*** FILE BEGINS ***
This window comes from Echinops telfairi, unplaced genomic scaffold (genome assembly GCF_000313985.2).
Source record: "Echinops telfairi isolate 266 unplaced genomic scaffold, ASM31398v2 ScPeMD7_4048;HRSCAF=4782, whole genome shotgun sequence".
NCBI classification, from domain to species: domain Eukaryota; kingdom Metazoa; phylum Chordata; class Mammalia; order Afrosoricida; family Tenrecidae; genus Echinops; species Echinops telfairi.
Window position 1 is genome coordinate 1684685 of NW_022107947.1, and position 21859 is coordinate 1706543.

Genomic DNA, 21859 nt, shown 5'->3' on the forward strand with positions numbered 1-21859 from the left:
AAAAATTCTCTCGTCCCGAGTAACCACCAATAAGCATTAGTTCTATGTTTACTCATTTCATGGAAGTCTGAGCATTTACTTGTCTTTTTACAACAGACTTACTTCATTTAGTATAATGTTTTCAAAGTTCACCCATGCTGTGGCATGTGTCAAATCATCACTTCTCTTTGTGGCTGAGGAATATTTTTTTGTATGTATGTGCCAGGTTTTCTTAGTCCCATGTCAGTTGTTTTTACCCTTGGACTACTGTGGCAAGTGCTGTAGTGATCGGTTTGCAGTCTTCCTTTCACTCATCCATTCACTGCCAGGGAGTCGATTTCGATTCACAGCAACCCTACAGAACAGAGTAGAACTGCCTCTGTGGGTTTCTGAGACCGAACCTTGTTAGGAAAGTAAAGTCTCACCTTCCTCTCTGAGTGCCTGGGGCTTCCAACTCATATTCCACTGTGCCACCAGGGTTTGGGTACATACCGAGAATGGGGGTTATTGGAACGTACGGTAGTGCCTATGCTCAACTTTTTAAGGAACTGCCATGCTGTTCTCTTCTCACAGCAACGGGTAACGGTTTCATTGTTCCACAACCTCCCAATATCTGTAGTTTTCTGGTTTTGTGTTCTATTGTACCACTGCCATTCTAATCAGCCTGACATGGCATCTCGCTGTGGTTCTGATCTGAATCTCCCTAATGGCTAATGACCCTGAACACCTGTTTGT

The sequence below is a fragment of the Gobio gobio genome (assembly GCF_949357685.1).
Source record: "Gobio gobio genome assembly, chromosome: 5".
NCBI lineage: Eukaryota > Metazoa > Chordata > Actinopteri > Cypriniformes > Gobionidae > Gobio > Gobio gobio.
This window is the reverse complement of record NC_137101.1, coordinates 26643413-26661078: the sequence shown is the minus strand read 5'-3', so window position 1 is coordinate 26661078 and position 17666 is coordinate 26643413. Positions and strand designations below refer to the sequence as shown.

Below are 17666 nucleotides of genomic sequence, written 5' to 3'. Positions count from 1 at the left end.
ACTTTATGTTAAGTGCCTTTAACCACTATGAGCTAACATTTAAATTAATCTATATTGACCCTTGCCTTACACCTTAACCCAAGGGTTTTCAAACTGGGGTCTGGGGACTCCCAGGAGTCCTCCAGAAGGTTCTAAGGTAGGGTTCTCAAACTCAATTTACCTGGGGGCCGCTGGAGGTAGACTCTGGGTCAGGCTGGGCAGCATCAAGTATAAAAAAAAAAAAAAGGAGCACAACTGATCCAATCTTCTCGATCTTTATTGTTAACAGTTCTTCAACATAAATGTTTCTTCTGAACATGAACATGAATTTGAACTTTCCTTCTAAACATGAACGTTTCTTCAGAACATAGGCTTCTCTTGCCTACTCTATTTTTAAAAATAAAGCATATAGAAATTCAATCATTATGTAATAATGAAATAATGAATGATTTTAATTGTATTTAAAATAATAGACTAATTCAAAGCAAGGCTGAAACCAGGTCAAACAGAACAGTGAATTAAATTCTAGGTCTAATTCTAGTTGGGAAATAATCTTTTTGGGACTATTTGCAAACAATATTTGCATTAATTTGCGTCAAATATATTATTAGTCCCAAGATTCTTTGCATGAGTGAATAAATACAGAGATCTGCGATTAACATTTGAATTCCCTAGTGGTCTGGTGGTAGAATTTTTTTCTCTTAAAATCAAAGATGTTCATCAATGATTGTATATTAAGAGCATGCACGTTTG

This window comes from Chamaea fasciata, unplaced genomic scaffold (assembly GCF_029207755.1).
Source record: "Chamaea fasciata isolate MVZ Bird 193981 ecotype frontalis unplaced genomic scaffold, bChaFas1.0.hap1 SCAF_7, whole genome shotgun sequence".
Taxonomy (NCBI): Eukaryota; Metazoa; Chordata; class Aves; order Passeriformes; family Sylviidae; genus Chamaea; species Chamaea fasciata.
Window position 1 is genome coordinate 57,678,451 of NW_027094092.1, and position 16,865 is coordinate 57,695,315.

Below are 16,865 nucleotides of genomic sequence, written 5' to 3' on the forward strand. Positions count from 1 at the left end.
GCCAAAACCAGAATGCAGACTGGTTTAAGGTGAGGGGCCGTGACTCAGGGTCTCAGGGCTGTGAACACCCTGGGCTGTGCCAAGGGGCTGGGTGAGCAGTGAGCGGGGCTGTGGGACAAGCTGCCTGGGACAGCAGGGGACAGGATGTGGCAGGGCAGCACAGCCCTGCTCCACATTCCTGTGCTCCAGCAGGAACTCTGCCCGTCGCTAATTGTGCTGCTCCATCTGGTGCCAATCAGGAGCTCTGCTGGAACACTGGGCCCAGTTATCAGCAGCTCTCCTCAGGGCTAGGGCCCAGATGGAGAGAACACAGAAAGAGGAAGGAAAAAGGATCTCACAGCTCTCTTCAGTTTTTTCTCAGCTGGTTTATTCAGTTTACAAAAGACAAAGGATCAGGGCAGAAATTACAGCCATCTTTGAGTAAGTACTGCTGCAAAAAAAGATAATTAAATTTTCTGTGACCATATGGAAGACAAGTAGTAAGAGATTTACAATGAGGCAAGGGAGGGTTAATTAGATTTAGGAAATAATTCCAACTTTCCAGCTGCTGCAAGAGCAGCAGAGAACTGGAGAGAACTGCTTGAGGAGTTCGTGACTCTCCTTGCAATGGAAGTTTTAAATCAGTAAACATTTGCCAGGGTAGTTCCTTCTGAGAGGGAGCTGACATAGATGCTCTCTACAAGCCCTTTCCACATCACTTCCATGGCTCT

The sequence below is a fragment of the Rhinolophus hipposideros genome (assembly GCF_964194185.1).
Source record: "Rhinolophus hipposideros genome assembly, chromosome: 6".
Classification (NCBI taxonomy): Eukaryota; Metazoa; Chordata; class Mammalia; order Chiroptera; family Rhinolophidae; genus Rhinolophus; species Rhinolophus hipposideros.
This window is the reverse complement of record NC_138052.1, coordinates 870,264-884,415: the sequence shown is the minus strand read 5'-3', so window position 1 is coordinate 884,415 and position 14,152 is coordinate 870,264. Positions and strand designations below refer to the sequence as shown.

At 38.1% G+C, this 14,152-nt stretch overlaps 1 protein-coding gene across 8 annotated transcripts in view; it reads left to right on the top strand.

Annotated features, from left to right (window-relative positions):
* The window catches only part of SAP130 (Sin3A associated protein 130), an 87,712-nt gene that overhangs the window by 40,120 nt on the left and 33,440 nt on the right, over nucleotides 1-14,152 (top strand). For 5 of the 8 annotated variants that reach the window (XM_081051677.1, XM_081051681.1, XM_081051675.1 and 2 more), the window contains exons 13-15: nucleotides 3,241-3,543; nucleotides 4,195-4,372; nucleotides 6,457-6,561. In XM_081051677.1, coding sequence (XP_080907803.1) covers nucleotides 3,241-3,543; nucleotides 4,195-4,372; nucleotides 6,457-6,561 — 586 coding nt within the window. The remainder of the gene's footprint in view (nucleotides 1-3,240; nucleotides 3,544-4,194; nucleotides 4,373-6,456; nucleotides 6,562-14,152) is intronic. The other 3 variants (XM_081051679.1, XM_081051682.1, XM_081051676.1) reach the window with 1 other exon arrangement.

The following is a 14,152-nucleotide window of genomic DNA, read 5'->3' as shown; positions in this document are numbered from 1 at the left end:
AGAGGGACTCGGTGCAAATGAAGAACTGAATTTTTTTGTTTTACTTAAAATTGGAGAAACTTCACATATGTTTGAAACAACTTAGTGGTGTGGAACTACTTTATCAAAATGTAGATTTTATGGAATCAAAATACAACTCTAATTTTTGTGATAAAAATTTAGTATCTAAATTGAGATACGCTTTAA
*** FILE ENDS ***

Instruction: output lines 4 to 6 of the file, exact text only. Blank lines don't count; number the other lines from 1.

Window position 1 is genome coordinate 1684685 of NW_022107947.1, and position 21859 is coordinate 1706543.

Genomic DNA, 21859 nt, shown 5'->3' on the forward strand with positions numbered 1-21859 from the left:
AAAAATTCTCTCGTCCCGAGTAACCACCAATAAGCATTAGTTCTATGTTTACTCATTTCATGGAAGTCTGAGCATTTACTTGTCTTTTTACAACAGACTTACTTCATTTAGTATAATGTTTTCAAAGTTCACCCATGCTGTGGCATGTGTCAAATCATCACTTCTCTTTGTGGCTGAGGAATATTTTTTTGTATGTATGTGCCAGGTTTTCTTAGTCCCATGTCAGTTGTTTTTACCCTTGGACTACTGTGGCAAGTGCTGTAGTGATCGGTTTGCAGTCTTCCTTTCACTCATCCATTCACTGCCAGGGAGTCGATTTCGATTCACAGCAACCCTACAGAACAGAGTAGAACTGCCTCTGTGGGTTTCTGAGACCGAACCTTGTTAGGAAAGTAAAGTCTCACCTTCCTCTCTGAGTGCCTGGGGCTTCCAACTCATATTCCACTGTGCCACCAGGGTTTGGGTACATACCGAGAATGGGGGTTATTGGAACGTACGGTAGTGCCTATGCTCAACTTTTTAAGGAACTGCCATGCTGTTCTCTTCTCACAGCAACGGGTAACGGTTTCATTGTTCCACAACCTCCCAATATCTGTAGTTTTCTGGTTTTGTGTTCTATTGTACCACTGCCATTCTAATCAGCCTGACATGGCATCTCGCTGTGGTTCTGATCTGAATCTCCCTAATGGCTAATGACCCTGAACACCTGTTTGT